Bill Clinton also got $500,000 in speaking fees from a Russian bank that had been promoting the Canadian firm’s stock. And Hillary’s State Department signed off on the acquisition, which has serious national-security implications.
Giustra also reaped huge profits when Hillary reversed her earlier “clear and firm” opposition to a trade deal with Colombia.
Her ex-president hubby, meanwhile, actively promoted the agreement the same month he accepted $800,000 for speeches, delivered after flying on Giustra’s private jet, to a pro-agreement group.
Bill also hosted a meeting in his home to introduce Colombian President Alvaro Uribe to Giustra, then eyeing Colombian oil contracts.
Meanwhile, the Clinton Foundation is now hurriedly re-filing five years worth of tax returns that somehow failed to list any of the millions it received in foreign donations. And Bill and Hillary’s family charity only acted after journalists uncovered the discrepancy.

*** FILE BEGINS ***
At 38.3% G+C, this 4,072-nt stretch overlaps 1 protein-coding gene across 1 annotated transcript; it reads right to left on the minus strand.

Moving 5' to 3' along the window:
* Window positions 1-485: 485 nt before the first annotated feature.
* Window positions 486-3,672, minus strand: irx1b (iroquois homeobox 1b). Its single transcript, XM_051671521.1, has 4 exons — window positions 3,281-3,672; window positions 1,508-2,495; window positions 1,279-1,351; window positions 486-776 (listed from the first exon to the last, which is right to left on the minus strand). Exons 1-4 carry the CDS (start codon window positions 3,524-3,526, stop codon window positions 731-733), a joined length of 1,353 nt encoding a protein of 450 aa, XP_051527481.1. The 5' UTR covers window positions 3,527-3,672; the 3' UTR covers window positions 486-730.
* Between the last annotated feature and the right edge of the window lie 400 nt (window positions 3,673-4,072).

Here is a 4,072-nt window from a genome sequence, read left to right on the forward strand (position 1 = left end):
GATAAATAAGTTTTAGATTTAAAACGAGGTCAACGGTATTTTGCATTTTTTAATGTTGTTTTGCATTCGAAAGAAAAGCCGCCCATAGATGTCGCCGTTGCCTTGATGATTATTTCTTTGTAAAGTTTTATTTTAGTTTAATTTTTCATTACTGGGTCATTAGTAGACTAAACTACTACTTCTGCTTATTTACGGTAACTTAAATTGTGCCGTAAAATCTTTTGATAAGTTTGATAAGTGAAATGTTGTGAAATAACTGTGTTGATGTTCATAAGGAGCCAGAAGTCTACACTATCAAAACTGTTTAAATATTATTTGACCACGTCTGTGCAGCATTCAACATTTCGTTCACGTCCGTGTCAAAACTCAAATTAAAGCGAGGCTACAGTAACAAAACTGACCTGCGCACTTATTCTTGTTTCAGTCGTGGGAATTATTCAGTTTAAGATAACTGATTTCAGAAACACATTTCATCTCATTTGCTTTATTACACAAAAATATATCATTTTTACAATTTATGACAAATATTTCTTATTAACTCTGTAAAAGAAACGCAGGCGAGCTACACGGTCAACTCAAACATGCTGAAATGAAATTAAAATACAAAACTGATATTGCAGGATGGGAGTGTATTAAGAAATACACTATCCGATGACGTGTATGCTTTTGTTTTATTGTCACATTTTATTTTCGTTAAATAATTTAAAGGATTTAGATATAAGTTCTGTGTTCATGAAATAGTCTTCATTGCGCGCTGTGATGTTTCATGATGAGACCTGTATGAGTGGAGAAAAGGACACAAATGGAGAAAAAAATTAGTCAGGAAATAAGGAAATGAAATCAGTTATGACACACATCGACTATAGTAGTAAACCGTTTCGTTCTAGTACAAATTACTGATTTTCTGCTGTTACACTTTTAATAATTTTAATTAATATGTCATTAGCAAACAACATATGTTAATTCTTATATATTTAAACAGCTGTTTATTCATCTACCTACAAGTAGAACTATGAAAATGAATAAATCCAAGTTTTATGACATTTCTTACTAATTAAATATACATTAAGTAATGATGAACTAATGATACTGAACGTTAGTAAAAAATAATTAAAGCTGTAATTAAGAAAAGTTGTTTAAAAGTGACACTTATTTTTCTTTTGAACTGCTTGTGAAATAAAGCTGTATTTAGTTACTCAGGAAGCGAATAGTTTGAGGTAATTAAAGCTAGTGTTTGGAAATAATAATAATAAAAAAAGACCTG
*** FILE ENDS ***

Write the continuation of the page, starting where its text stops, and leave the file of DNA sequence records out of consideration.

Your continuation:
The Clinton camp is trying to frame this as a right-wing hit job, while their supporters have seemingly begun to smear the author of the upcoming book on the Clinton Foundation’s dealings–Peter Schweizer–on the airwaves. The problem: it’s not going to work. Mainstream news outlets have begun investigating the claims made in Schweizer’s book, and it’s a fact that these news outlets– Reuters, Bloomberg, The New York Times, Politico, and The Washington Post– are not part of this “right wing” conspiracy against the Clintons. To say otherwise, is desperate and a bit nutty.
Flashback: That time Hillary said then-Sen. Obama had some questions to answer about his alleged backroom deals with a nuclear power company–Exelon–who were also one of his biggest donors. Oh, and she's Mrs. Transparency.